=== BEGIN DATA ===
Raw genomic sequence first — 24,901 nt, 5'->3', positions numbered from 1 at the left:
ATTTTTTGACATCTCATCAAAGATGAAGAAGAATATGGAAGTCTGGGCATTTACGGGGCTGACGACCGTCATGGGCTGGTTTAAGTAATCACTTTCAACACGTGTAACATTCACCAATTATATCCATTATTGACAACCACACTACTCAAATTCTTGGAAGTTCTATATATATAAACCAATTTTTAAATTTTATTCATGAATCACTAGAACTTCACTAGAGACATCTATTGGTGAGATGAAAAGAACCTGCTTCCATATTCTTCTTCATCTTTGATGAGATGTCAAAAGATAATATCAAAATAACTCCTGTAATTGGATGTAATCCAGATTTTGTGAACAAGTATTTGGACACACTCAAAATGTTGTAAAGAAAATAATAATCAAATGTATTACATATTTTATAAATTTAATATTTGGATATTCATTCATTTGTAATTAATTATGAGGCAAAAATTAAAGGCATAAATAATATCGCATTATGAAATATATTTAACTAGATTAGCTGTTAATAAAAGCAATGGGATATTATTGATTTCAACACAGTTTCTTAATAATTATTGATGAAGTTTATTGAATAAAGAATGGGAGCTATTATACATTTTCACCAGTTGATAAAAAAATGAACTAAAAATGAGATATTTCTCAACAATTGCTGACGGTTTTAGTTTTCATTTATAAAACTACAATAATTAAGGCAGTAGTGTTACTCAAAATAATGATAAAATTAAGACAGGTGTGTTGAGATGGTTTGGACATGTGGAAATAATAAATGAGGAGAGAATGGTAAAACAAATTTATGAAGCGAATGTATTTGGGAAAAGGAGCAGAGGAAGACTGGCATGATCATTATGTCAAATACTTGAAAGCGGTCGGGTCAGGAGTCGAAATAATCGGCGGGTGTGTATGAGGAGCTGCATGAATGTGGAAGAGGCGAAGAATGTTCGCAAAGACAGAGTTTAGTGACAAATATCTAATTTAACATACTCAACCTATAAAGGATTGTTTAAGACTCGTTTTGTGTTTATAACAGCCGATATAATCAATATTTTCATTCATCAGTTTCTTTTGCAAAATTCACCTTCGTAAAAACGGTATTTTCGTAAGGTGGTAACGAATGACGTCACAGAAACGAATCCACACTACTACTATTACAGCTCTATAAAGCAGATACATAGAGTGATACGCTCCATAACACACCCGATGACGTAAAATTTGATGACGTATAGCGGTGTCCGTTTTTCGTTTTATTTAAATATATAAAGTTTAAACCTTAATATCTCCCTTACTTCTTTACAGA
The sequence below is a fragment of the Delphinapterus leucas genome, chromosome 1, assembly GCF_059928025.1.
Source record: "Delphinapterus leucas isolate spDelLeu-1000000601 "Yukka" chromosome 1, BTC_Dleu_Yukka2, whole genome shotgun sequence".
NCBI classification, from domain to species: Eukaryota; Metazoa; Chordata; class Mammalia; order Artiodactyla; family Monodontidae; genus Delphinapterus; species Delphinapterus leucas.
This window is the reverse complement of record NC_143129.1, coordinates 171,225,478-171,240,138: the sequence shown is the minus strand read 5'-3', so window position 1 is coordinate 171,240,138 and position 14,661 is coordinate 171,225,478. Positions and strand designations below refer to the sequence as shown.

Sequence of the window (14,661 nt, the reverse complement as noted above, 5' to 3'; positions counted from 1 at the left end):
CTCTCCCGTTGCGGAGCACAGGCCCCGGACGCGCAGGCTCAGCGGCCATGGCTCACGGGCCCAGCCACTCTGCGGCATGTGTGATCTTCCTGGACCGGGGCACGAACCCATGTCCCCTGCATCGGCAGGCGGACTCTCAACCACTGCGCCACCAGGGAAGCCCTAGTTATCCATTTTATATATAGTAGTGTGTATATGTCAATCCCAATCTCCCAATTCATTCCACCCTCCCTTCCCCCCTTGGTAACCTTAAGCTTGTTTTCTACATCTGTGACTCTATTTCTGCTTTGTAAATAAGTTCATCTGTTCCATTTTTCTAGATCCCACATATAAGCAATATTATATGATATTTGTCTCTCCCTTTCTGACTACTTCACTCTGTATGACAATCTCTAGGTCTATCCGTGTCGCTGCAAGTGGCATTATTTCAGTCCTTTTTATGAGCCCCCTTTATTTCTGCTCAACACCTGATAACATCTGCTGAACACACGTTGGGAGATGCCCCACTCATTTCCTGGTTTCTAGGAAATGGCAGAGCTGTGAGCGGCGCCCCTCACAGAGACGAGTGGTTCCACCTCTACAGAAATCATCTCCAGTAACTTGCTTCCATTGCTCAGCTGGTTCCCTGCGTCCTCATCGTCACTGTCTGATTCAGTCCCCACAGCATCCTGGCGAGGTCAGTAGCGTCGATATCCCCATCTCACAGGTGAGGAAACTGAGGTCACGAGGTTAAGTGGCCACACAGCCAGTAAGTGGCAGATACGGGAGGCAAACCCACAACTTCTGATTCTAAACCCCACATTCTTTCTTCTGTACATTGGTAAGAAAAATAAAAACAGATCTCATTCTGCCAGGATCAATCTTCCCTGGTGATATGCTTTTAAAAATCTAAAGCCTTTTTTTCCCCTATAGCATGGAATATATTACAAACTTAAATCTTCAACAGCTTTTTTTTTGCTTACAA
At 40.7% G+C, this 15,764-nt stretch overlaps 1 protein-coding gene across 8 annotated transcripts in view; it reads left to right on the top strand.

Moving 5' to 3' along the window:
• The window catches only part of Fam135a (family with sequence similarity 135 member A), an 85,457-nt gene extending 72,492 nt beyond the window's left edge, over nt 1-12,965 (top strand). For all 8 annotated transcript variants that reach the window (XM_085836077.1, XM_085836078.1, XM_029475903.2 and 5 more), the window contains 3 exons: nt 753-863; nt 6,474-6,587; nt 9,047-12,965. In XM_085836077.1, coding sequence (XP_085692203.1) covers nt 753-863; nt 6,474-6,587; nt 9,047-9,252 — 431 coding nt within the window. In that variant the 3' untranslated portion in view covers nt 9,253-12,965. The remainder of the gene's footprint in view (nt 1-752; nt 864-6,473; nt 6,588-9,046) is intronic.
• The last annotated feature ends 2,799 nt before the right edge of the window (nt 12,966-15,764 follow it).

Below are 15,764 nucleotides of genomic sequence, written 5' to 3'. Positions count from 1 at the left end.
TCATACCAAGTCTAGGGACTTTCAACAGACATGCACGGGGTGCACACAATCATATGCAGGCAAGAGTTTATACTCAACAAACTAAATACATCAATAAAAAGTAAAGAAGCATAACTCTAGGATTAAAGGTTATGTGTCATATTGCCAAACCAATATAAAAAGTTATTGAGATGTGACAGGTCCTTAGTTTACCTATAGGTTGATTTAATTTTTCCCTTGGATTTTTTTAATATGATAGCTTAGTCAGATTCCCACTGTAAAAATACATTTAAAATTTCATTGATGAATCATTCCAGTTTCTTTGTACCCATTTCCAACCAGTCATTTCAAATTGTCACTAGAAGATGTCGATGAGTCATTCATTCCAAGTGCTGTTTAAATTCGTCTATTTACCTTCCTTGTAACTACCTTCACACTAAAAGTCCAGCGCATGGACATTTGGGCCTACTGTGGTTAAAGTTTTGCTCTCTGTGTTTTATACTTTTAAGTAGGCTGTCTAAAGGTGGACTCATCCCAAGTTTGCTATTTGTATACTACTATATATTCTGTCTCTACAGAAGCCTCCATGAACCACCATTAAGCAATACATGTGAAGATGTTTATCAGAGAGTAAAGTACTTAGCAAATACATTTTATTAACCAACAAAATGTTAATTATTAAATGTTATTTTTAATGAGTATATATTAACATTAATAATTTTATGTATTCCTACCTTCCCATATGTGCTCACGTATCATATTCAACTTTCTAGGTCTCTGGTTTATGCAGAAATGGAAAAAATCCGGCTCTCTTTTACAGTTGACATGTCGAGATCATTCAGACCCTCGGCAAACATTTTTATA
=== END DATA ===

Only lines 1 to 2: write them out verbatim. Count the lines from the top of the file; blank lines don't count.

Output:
Raw genomic sequence first — 24,901 nt, 5'->3', positions numbered from 1 at the left:
ATTTTTTGACATCTCATCAAAGATGAAGAAGAATATGGAAGTCTGGGCATTTACGGGGCTGACGACCGTCATGGGCTGGTTTAAGTAATCACTTTCAACACGTGTAACATTCACCAATTATATCCATTATTGACAACCACACTACTCAAATTCTTGGAAGTTCTATATATATAAACCAATTTTTAAATTTTATTCATGAATCACTAGAACTTCACTAGAGACATCTATTGGTGAGATGAAAAGAACCTGCTTCCATATTCTTCTTCATCTTTGATGAGATGTCAAAAGATAATATCAAAATAACTCCTGTAATTGGATGTAATCCAGATTTTGTGAACAAGTATTTGGACACACTCAAAATGTTGTAAAGAAAATAATAATCAAATGTATTACATATTTTATAAATTTAATATTTGGATATTCATTCATTTGTAATTAATTATGAGGCAAAAATTAAAGGCATAAATAATATCGCATTATGAAATATATTTAACTAGATTAGCTGTTAATAAAAGCAATGGGATATTATTGATTTCAACACAGTTTCTTAATAATTATTGATGAAGTTTATTGAATAAAGAATGGGAGCTATTATACATTTTCACCAGTTGATAAAAAAATGAACTAAAAATGAGATATTTCTCAACAATTGCTGACGGTTTTAGTTTTCATTTATAAAACTACAATAATTAAGGCAGTAGTGTTACTCAAAATAATGATAAAATTAAGACAGGTGTGTTGAGATGGTTTGGACATGTGGAAATAATAAATGAGGAGAGAATGGTAAAACAAATTTATGAAGCGAATGTATTTGGGAAAAGGAGCAGAGGAAGACTGGCATGATCATTATGTCAAATACTTGAAAGCGGTCGGGTCAGGAGTCGAAATAATCGGCGGGTGTGTATGAGGAGCTGCATGAATGTGGAAGAGGCGAAGAATGTTCGCAAAGACAGAGTTTAGTGACAAATATCTAATTTAACATACTCAACCTATAAAGGATTGTTTAAGACTCGTTTTGTGTTTATAACAGCCGATATAATCAATATTTTCATTCATCAGTTTCTTTTGCAAAATTCACCTTCGTAAAAACGGTATTTTCGTAAGGTGGTAACGAATGACGTCACAGAAACGAATCCACACTACTACTATTACAGCTCTATAAAGCAGATACATAGAGTGATACGCTCCATAACACACCCGATGACGTAAAATTTGATGACGTATAGCGGTGTCCGTTTTTCGTTTTATTTAAATATATAAAGTTTAAACCTTAATATCTCCCTTACTTCTTTACAGA